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11 April 2011

Blog: There is real scope for taking responsibility even behind bars

Mark Day, Head of Policy and Communications at the Prison Reform Trust examines government plans to get more prisoners to work behind bars, in this article originally published in Criminal Justice Matters.

The coalition government’s plan for getting more prisoners to work is, in principle, absolutely right. We know that prisoners who do gain skills for work in prison and are released with a job to go to are far less likely to reoffend than people who go out homeless and jobless. According to a survey by the Ministry of Justice, prisoners who have problems with both employment and accommodation on release from prison had a reoffending rate of 74% during the year after custody, compared to 43% for those with no problems.

Providing work opportunities for prisoners and equipping them with skills for life on release should be central to the rehabilitative work of prisons; but is too often a neglected area. As the Justice Secretary Ken Clarke has highlighted, many people in prison are compelled to live a life of ‘enforced, bored idleness’. Currently, under a third of the prison population is engaged in work activities at any one time, mostly in low grade and menial tasks. Between 2007/2008 and 2009/2010 the average hours per prisoner per week spent in work decreased from 12.6 to 11.8 hours.

Placing work at the heart of the prison regime, as the justice green paper proposes, could play an important part in the coalition’s plans for a ‘rehabilitation revolution’. It will be essential that employment options are meaningful and linked to opportunities for work on release. Clarke has stated that: ‘We would need to ensure that, wherever possible, the hours spent in productive employment by prisoners reintroduced to the work habit were similar to those to which they would have to adapt if they obtained a job when they left prison.’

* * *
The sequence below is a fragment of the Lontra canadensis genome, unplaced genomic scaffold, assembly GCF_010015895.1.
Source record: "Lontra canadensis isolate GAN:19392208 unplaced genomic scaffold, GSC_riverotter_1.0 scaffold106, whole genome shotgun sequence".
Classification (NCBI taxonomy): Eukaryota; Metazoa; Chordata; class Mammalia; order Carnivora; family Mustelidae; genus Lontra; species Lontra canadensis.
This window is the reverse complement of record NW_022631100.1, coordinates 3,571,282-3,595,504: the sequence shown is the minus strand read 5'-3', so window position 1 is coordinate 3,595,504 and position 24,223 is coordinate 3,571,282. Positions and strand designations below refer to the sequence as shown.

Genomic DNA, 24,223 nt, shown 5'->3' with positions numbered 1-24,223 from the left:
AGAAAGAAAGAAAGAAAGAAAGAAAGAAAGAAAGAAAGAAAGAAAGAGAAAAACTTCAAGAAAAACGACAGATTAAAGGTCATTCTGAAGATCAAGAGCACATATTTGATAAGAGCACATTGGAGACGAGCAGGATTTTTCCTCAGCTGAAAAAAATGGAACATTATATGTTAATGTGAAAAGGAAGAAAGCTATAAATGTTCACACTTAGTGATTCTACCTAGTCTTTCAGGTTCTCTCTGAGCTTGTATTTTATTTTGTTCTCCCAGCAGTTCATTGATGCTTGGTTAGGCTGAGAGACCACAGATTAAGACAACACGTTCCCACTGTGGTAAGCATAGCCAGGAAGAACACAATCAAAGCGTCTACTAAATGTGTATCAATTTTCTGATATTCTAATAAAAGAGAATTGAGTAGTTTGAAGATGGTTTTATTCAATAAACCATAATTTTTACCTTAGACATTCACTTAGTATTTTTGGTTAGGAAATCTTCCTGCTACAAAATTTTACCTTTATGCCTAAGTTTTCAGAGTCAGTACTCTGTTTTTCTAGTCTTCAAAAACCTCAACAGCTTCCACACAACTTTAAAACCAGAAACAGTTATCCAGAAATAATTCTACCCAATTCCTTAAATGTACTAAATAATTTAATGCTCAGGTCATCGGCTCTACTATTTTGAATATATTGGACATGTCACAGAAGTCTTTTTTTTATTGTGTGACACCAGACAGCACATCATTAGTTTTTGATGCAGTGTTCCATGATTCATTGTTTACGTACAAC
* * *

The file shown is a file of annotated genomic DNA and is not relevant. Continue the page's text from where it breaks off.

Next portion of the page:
Companies such as Cisco, Travis Perkins and Network Rail already provide work places in prisons. The government will need to engage with employers and encourage them to follow their lead. It will also need to support companies in the recruitment and retention of ex-offenders. Reforming the outdated Rehabilitation of Offenders Act will be essential to dismantling some of the barriers that prevent former offenders from gaining employment.

Proposals for prisoners to contribute part of the money they earn into a victims’ fund make sense. Earnings will need to be sufficient to enable prisoners to pay into the fund, as well to contribute to their upkeep in prison, support families on the outside and save for resettlement. Employers should provide work at the national minimum wage so as to prevent exploitation and not to undercut local labour costs.

Provision will need to be made for older and disabled prisoners to enable them to work. Where this is not possible, arrangements for alternative meaningful activities will need to be in place. Opportunities for volunteering, for instance through Samaritan Listeners schemes, peer mentoring and prisoners’ councils, should be extended alongside increasing the availability of work places. There is real scope for taking responsibility even behind bars.

The government can learn from one scheme that is already doing pioneering work in employing prisoners and former offenders. National Grid leads a partnership of over 80 companies engaged in the Young Offenders Programme, which offers training to young people in prison with the prospect of a job on release.

Over 1,500 offenders have now gone through the Young Offender Programme. The reoffending rate is only 7%, compared with the national average of over 70%. According to the National Grid website: ‘As well as providing motivated, skilled gas network operatives, the programme is delivering shareholder value and increasing the positive perceptions of many stakeholders.’

Making prisons places of meaningful, purposeful activity would mean prisoners serving time rather than wasting time.

Mark Day